The major advantages of the EcoBoost directed engines are increased fuel efficiency and higher power output. Gains are achieved by the precise control over the amount of fuel and injection timings that are varied according to the load conditions. Ford utilizes the throttle plate primarily for boost and torque control; engine speed is controlled by the ECU, which regulates fuel injection function and ignition timing.

Fuel Settings Matrix for ethanol content (reference only)

Introduction to HDFX

We often receive questions about the engine control strategies being utilized in the Ford Ecoboost ECU. While most of the answers to these questions fall under information we have available in our Tuning Guide, there are some more advanced topics that have recently become necessary to explain and explore. In this document we will introduce you to a more technical understanding on how these engine controls operate using Ford's HDFX strategy and the way Volumetric Efficiency is determined.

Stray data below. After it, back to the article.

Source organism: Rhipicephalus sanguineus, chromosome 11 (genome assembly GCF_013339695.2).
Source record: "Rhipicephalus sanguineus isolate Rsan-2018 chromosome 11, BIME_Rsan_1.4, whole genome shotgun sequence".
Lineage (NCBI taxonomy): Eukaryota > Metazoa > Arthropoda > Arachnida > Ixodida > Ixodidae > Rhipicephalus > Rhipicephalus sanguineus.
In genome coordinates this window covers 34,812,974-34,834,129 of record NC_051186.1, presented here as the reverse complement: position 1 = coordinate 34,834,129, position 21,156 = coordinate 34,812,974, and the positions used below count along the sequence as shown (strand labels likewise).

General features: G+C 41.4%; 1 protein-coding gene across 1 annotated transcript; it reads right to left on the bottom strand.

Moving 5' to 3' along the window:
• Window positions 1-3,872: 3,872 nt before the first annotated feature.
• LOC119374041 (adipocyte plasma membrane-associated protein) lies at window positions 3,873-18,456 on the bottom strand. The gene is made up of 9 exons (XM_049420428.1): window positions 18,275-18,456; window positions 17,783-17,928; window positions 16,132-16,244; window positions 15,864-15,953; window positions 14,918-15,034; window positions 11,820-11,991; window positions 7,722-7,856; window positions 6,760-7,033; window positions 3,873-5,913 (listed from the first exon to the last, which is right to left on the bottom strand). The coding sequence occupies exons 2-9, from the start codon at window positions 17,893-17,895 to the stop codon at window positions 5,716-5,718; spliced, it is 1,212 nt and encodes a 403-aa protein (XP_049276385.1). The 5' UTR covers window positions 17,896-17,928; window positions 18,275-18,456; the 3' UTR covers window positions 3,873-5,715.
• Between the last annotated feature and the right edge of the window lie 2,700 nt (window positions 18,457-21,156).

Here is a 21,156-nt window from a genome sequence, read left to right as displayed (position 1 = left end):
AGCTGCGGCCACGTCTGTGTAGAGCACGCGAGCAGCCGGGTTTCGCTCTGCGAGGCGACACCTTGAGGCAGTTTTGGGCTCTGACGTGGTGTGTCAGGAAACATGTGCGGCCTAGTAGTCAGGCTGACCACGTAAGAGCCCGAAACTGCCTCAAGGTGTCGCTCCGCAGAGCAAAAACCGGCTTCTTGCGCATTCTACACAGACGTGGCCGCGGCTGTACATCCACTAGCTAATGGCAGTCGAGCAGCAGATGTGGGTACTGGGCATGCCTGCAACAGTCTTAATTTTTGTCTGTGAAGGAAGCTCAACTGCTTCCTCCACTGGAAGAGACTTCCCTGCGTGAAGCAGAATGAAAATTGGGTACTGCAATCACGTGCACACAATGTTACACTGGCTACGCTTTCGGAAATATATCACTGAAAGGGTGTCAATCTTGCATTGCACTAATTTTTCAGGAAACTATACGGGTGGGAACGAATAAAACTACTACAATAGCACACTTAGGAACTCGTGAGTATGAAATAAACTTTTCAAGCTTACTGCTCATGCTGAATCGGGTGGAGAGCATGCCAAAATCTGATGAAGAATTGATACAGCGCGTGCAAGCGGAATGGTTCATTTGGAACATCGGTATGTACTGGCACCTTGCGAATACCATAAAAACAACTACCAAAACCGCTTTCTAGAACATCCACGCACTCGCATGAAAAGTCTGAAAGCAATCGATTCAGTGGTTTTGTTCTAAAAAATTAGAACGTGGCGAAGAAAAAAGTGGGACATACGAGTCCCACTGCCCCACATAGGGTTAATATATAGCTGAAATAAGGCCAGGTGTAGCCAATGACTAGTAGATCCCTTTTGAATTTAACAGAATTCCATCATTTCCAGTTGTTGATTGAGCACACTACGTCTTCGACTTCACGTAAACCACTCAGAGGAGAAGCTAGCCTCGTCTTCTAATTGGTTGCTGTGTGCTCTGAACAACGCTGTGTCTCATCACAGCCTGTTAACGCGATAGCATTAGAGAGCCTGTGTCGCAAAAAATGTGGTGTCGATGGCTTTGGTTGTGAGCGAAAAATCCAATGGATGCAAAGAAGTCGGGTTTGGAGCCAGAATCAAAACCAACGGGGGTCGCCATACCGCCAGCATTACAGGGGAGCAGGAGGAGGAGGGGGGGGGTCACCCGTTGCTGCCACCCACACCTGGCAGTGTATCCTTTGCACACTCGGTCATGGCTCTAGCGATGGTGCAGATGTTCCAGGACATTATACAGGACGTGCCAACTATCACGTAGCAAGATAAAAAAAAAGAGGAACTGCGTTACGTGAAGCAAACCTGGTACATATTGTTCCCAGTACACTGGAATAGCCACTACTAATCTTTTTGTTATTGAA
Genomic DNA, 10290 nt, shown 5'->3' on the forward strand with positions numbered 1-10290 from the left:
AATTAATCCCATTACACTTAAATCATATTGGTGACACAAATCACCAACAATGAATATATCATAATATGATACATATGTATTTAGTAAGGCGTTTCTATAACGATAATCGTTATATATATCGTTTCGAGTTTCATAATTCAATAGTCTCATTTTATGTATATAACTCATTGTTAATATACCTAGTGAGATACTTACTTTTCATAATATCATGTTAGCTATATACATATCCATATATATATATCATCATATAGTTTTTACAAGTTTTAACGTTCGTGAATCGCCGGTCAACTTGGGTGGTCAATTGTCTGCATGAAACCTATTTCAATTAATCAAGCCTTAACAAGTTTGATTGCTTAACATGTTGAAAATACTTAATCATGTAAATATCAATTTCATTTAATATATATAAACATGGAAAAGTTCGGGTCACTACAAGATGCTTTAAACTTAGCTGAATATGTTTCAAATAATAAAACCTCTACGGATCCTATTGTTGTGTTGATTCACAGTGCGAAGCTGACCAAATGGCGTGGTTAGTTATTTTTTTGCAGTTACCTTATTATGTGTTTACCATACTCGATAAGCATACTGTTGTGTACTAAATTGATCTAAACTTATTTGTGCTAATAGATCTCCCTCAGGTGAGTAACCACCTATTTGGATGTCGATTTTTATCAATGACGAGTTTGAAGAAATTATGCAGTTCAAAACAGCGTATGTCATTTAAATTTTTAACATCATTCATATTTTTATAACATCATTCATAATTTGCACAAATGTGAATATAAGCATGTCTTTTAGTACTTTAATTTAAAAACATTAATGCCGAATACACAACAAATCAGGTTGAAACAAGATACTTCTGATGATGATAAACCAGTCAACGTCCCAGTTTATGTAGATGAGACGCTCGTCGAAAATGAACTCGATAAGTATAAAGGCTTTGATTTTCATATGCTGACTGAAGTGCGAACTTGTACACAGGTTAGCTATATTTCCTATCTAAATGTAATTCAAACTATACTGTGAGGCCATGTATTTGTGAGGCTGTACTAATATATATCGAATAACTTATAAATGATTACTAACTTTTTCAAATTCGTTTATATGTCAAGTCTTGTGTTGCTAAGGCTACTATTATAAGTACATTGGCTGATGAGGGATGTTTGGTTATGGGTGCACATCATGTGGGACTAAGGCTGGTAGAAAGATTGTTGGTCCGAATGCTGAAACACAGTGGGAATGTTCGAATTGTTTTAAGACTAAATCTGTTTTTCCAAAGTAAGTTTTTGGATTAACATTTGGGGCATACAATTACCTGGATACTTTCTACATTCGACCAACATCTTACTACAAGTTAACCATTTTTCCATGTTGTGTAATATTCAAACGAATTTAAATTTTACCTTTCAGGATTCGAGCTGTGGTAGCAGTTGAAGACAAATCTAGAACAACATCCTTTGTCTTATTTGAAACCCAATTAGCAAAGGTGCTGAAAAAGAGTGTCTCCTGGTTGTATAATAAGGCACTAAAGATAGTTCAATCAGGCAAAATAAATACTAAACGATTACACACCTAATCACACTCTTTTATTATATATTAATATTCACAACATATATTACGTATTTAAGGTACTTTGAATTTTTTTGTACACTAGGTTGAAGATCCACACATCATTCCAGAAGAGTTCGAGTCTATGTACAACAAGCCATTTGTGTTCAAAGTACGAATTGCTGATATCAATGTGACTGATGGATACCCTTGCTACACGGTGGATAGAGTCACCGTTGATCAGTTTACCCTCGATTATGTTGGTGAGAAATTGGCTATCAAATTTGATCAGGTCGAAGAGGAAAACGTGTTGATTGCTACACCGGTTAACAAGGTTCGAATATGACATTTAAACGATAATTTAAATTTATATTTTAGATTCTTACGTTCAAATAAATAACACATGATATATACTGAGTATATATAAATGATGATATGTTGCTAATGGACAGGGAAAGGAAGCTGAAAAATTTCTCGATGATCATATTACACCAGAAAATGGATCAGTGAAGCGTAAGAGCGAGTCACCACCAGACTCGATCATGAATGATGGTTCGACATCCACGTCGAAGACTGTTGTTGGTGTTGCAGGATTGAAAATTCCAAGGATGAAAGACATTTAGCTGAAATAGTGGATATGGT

What is HDFX?

HDFX stands for "High Degree of Freedom Executive." It is a strategy that Ford has implemented to allow dynamic blending between a series of calibrated tables. You've likely seen these table sets (Table 01 – Table 15) in our software and wondered about their relationship to one another. 

These tables are individually calibrated from Ford for the respective VCT (Variable Cam Timing) angle pair as defined by the pairing reference shown above. From left to right, these mapped pairs represent Table 01 – Table 15. These pairs will vary by vehicle. As camshaft angles change during engine operation the ECU creates a weighting factor for each of these tables. These weighting factors represent the percentage of how much of a table will be blended into the final calculation and can be viewed with the HDFX Table Weight 01-15, and OP monitors.